Upload & Sell: Off
For me clothing drives both the background choice and lighting strategy because clothing is the biggest potential distraction from the face. I'm not selling clothes in the photo I take so my goal is make the front of the face contrast the most. Put a white shirt on a dark background and it overpowers the face, but put it on white and the face contrasts the most.
Background tone dictates lighting strategy. Short lighting is very effective on dark backgrounds because it make the far profiled side contrast most strongly pulling attention across the face and then stopping there. But put that same short lit face on white and the bright profiled side disappears into the background perceptually. On white find low ratio full face butterfly or oblique / broad lighting that keep the front of the face darker and saturated more effective.
For portraits I favor dark clothing on a medium dark background because it makes the face contrast strongly and attracts the eye of the viewer like a magnet when full face / butterfly or oblique / short lighting are used. Keeping the background lighter than the tone of the hair is necessary for separation unless a hair light is used. With white backgrounds I find myself always fighting the glare of the background to see the face. The more background the bigger the problem. I usually only them when the subject is wearing white/ light clothing or I don't have time to change it.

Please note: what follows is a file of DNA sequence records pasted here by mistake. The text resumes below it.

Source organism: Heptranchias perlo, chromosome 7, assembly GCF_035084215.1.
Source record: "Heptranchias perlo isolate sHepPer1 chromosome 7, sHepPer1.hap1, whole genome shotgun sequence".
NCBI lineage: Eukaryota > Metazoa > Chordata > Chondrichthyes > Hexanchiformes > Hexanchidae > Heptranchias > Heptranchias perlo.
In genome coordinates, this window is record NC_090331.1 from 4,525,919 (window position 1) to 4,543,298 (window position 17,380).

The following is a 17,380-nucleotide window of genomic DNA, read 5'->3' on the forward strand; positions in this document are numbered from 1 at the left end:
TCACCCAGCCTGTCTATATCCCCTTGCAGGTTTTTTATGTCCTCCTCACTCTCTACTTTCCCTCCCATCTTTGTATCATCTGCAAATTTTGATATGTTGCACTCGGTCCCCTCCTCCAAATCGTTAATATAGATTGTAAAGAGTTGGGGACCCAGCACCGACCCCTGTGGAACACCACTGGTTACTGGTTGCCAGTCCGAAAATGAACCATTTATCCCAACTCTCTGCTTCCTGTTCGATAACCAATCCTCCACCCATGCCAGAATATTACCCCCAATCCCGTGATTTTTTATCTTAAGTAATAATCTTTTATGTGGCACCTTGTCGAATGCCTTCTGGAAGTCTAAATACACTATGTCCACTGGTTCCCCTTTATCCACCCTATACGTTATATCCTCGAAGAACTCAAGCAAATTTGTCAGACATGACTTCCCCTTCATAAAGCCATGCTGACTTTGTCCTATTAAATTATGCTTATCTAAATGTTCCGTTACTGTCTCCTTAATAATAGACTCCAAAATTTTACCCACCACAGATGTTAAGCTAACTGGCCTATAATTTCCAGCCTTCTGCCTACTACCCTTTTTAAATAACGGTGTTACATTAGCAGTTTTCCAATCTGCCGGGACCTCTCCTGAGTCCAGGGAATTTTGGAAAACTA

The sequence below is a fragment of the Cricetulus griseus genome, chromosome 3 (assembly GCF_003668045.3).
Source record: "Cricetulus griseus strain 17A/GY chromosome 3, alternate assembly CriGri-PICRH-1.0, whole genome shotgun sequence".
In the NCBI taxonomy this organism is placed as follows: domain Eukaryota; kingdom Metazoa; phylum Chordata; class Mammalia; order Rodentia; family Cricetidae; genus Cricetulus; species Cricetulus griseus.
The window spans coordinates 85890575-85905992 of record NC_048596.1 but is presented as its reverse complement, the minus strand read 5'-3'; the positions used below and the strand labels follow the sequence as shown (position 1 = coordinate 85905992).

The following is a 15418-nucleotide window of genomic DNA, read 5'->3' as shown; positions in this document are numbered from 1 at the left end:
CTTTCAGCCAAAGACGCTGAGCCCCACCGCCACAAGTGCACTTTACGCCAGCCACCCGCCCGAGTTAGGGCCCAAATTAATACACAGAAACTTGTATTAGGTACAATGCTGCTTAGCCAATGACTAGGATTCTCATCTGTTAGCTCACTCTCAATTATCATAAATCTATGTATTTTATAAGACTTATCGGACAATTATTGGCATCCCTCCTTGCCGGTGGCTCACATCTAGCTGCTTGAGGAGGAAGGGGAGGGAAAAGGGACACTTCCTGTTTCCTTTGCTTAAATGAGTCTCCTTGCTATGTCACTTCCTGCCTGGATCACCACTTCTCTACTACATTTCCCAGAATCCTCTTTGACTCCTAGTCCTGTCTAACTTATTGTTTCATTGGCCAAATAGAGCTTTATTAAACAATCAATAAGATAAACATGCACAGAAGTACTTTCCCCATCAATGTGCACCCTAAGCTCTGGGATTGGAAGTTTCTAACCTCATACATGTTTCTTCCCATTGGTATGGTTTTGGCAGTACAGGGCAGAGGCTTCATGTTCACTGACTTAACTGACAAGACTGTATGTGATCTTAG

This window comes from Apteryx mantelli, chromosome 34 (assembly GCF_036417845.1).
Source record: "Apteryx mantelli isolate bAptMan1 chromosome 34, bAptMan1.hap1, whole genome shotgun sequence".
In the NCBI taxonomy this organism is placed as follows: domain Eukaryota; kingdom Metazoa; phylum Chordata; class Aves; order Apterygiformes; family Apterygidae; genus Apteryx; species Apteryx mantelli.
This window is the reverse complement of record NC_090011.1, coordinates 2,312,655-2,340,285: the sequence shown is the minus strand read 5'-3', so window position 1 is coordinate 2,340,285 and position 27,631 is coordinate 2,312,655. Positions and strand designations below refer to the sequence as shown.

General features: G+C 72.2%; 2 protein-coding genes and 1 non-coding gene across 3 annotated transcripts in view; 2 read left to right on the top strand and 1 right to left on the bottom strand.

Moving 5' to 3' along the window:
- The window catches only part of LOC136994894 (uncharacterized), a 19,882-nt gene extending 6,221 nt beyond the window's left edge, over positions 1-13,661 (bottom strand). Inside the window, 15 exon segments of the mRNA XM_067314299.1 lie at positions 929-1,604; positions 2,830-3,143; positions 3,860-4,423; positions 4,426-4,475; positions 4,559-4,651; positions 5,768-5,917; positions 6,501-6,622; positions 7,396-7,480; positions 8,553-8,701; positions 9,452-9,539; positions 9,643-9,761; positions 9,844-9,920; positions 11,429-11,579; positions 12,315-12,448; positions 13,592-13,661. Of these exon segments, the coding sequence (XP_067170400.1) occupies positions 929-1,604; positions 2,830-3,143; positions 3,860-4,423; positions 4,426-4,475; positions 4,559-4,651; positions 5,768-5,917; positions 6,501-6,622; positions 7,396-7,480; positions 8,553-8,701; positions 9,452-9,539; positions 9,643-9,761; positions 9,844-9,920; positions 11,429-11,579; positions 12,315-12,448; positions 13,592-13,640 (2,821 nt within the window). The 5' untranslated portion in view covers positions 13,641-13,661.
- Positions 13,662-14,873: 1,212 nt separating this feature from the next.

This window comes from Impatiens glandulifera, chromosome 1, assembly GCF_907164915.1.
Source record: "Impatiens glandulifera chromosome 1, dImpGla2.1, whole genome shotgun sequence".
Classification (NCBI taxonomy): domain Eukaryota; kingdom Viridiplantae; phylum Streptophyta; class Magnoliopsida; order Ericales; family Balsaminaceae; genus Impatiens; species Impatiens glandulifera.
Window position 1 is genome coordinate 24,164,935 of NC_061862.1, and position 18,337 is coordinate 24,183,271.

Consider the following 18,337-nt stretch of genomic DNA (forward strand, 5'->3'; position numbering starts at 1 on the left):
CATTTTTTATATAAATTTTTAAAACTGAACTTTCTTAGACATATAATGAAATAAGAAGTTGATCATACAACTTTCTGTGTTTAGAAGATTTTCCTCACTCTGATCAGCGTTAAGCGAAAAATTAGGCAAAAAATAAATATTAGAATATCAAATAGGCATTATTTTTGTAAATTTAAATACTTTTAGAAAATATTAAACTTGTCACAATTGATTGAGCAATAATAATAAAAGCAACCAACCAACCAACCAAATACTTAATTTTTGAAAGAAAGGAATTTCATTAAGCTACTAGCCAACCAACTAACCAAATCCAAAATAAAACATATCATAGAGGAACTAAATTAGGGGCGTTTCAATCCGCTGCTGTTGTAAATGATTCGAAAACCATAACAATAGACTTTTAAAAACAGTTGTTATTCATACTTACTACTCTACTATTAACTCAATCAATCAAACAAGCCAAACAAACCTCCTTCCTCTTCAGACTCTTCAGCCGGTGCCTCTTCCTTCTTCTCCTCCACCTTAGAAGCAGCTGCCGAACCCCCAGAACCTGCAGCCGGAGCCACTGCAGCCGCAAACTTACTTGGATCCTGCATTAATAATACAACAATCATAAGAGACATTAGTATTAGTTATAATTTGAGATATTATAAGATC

With black backgrounds rim lighting is needed for separation. The clothing might be as black as the background compared together, but if you render them that way in the photo the clothing will disappears into the background. If I was shooting on black I'd ideally want the subject wearing clothing gray clothing darker than the skin but lighter than the background. If the subject was wearing black clothing I'd want to shoot them on a dark gray background, or black illuminated with gridded background light behind head and shoulders for separation.
On white backgrounds it's mostly the color contrast of the face, not the tonal contrast that catches the eye and that works best when the clothing is either similar to the skin tone (as in your shot) for sleeveless outfits (so clothing doesn't contrast with all that skin to much), white, or cool pastels. Whatever will help the warm color face contrast from everything else ó if your goal is to keep attention on the face as long as possible.
What contrasts the most will attract the viewer first and they will keep coming back to it. If something contrasts as much as the face it will sooner or later pull the viewer off the face to check it out. For example, in your black background shot if the guy was wearing black pants I wouldn't notice them one way or the other. The light ones are a distraction that pulls attention to his crotch. All things considered that shot would be better cropped at the waist vs at the crotch to remove the distraction of the pants, unless of course you want attention there. FWIW the girl is also cropped awkwardly at the bottom (arms chopped off ) and the white pattern on the dress is a distraction.